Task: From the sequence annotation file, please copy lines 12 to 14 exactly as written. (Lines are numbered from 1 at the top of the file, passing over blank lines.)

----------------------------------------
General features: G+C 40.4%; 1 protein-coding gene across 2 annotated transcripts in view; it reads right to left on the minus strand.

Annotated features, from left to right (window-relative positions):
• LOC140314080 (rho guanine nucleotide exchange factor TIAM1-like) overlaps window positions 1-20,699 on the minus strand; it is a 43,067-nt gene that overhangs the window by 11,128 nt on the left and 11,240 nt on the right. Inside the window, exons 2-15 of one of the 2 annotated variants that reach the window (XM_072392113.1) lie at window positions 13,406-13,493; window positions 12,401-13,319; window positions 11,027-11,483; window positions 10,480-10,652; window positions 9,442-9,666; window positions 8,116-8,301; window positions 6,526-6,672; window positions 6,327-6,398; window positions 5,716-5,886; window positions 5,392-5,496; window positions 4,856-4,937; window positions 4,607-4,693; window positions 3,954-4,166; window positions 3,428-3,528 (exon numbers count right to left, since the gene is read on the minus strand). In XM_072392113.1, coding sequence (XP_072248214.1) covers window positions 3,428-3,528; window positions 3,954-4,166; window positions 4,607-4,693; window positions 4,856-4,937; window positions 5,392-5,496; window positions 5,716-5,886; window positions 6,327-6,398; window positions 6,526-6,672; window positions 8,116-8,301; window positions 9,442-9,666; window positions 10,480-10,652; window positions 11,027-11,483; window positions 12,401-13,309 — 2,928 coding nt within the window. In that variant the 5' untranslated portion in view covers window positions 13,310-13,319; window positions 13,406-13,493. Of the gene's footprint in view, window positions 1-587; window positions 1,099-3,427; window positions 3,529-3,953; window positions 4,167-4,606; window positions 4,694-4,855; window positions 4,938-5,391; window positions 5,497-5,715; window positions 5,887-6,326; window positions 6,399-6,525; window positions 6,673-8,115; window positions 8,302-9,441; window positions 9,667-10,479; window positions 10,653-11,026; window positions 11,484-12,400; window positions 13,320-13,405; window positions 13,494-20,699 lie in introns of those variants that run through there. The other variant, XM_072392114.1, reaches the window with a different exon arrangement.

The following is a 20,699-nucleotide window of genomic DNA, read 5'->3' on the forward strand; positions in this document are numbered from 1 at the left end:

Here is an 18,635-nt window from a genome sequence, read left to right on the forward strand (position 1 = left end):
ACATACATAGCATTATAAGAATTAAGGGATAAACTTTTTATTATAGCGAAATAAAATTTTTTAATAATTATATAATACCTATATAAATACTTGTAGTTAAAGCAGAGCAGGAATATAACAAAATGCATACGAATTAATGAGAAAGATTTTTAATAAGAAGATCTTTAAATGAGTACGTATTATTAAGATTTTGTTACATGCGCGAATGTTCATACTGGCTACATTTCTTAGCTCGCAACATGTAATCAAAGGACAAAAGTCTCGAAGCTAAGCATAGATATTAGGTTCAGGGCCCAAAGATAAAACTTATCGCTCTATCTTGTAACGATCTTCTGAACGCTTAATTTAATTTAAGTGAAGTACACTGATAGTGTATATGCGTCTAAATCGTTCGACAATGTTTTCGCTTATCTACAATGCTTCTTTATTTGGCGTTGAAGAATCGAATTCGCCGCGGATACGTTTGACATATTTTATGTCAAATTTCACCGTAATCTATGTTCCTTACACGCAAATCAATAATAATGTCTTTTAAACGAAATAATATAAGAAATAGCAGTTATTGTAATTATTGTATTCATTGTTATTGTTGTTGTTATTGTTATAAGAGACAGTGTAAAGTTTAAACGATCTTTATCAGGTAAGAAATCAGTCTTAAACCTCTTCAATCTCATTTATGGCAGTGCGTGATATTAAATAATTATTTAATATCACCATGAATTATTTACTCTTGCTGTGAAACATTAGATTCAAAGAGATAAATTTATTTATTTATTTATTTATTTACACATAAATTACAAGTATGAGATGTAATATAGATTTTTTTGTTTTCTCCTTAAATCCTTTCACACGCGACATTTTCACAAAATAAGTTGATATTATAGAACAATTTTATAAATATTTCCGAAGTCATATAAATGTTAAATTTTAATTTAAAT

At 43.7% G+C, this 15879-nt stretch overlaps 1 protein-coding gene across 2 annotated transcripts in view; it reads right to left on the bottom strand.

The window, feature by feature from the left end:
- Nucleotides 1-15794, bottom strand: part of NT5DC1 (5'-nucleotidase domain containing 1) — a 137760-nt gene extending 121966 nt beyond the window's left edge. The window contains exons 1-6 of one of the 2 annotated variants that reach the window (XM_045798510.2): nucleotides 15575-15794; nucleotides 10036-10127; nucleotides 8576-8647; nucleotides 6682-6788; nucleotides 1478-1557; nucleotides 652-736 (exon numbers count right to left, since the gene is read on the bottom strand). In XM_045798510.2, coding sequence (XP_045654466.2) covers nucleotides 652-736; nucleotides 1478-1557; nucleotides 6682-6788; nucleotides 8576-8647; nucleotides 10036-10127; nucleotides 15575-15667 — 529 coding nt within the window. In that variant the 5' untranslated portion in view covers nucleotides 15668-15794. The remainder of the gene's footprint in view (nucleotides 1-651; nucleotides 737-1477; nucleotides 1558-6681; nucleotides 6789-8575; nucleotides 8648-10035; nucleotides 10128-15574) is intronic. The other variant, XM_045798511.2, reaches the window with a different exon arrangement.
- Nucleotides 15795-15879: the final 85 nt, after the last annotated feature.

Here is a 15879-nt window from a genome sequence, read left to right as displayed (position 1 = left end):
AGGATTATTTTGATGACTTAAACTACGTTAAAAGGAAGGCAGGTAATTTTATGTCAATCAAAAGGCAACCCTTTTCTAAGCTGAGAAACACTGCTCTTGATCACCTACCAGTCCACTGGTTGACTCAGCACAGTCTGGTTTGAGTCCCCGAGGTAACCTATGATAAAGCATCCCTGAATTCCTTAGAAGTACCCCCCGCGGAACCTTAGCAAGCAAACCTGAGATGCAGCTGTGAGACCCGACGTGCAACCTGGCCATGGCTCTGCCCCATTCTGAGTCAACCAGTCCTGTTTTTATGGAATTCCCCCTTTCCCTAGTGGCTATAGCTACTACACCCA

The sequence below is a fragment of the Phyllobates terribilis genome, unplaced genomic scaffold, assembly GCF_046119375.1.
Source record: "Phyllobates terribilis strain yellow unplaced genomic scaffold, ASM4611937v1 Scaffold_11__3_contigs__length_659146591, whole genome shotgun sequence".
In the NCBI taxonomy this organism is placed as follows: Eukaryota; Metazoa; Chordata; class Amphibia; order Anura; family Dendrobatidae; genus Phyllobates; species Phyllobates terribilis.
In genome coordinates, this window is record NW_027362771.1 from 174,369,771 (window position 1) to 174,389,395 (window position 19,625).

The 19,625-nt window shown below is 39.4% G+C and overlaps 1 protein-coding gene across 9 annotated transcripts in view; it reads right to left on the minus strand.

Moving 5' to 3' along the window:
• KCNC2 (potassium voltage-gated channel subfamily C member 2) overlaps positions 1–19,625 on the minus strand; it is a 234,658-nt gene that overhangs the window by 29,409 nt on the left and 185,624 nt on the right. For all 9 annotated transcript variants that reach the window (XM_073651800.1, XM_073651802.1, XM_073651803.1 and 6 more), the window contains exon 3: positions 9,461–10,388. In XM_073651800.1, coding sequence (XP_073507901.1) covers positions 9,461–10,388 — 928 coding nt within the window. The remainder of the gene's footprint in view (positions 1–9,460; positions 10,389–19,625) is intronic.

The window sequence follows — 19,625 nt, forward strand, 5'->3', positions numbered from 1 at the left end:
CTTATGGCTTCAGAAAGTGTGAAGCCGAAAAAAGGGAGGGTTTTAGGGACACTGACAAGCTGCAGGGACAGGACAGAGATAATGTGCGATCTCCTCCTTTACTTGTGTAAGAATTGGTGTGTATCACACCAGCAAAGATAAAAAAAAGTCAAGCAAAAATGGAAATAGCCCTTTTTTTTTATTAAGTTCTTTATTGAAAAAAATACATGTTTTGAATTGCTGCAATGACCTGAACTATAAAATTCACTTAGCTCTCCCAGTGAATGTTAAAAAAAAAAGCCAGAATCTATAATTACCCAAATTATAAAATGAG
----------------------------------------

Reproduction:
AGGATTATTTTGATGACTTAAACTACGTTAAAAGGAAGGCAGGTAATTTTATGTCAATCAAAAGGCAACCCTTTTCTAAGCTGAGAAACACTGCTCTTGATCACCTACCAGTCCACTGGTTGACTCAGCACAGTCTGGTTTGAGTCCCCGAGGTAACCTATGATAAAGCATCCCTGAATTCCTTAGAAGTACCCCCCGCGGAACCTTAGCAAGCAAACCTGAGATGCAGCTGTGAGACCCGACGTGCAACCTGGCCATGGCTCTGCCCCATTCTGAGTCAACCAGTCCTGTTTTTATGGAATTCCCCCTTTCCCTAGTGGCTATAGCTACTACACCCA

The sequence below is a fragment of the Phyllobates terribilis genome, unplaced genomic scaffold, assembly GCF_046119375.1.
Source record: "Phyllobates terribilis strain yellow unplaced genomic scaffold, ASM4611937v1 Scaffold_11__3_contigs__length_659146591, whole genome shotgun sequence".